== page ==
On Marriage

Tomorrow is my 18th wedding anniversary. So it seemed an auspicious moment for me to jot down some of my thoughts on marriage and married life in general. Actually this is not the first time I visited this topic. Some of you may recall my suggestion for term limited marriages. To fully put down all my thoughts on marriage would require many entries. Today I give only a glimpse of what I have learned in 18 years.

My wife Terri and I were married in 1985 at the Reston Community Church (now the Unitarian Universalist Church in Reston) by the late Rev. John Wells. 18 years later finds me a member of this church; in 1985 we were just renting a hall and a minister. A UU church seemed a safe place to get married. We felt pressure from both sides of the family to have some sort of religious ceremony, even though I wasn’t religious, and this was the best this militant agnostic could come up with under the circumstances.

Rev. Wells suggested we drink from both a red and a white wine during the ceremony. The white wine was sweet and symbolized the sweetness of the marital commitment. The red wine had a slightly bitter taste and symbolized the bitter aspects that are part of any marriage. Clearly we weren’t too focused on any bitter aspects of our marriage but we understood the point: marriage wasn’t going to always be a bed of roses.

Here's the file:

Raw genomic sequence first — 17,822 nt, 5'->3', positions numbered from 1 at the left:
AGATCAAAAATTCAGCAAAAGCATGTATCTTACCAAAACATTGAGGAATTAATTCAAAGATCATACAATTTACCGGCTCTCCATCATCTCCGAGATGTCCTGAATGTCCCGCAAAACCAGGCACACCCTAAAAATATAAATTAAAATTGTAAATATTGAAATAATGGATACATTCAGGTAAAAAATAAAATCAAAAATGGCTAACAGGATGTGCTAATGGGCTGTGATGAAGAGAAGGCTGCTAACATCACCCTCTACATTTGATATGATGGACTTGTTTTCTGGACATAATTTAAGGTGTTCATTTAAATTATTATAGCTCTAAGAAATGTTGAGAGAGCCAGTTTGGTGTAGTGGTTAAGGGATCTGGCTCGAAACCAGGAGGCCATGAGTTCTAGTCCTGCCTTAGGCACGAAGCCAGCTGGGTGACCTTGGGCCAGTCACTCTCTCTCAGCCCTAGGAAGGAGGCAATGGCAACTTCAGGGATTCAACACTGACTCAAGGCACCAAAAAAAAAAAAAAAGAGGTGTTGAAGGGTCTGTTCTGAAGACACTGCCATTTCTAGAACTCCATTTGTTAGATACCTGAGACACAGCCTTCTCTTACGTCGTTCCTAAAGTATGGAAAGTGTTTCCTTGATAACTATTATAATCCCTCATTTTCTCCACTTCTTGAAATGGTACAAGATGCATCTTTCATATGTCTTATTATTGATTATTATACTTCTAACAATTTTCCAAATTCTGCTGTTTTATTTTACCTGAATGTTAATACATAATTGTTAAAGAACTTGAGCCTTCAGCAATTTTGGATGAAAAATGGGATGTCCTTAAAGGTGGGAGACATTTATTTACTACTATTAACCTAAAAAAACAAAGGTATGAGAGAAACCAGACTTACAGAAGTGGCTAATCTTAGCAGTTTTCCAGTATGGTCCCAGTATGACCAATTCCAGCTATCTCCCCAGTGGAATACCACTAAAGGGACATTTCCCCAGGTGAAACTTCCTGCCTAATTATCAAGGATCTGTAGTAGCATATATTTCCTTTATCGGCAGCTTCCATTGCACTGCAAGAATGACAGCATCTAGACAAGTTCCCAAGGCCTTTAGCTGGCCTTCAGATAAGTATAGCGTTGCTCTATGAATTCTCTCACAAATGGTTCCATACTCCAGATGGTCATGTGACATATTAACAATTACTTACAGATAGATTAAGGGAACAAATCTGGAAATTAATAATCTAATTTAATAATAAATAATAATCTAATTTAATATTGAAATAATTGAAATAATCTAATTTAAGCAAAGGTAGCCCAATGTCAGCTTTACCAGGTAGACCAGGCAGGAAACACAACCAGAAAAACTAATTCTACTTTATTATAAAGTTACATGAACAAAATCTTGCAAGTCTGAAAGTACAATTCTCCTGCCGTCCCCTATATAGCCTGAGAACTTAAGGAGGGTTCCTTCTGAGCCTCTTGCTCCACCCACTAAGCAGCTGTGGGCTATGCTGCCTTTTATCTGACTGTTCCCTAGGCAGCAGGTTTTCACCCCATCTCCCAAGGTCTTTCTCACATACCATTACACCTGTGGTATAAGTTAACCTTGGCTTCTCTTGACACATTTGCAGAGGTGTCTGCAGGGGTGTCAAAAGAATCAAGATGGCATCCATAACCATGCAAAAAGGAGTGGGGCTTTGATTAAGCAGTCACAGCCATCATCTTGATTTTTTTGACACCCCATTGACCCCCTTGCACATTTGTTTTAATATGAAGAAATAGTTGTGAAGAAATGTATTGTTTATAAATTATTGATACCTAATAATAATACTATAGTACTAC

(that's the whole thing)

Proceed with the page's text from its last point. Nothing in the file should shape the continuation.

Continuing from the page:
I was 28, which seemed plenty old enough to settle down. I had about ten years on my own and it was enough. Terri and I had lived together for about a year and a half prior to marriage and had known each other over two years before marriage, so I thought I had a pretty good idea what I was getting into.

Our wedding was very unique. Ask anyone who attended; it was one they will never forget. (We still get comments on it, after all these years!) It had the usual disasters (one of Terri’s bridesmaids showed up in an off color dress) and a couple of surprises. Terri’s friend Paul came down from Michigan partly to move out of Michigan and partly to cater our wedding. Paul is a fabulous cook and for the first three months of our marriage he lived with us. Many years later I discovered that Paul, also one of my best men, was gay. The wedding was small with just immediate family, but people don’t remember the wedding. They only remember the reception. One of the things that attracted Terri and I to each other was our love for Grade Z movies. One of the lowest rated Grade Z movies of all time was a flick called “Robot Monster”, which adorned our engagement announcement cards. The surprise was our wedding cake was not a pasty white wedding cake with a bride and groom on it, a notion Terri despised, but a full size carrot cake with cream cheese frosting adorned with a gorilla clutching a groom in its hands. Except for Terri’s Mom (whom I suspect still hasn’t forgiven us) everyone laughed silly and had a great time. (My niece Cheryl actually had to bring in a picture to show and tell when her teacher accused her of making things up!)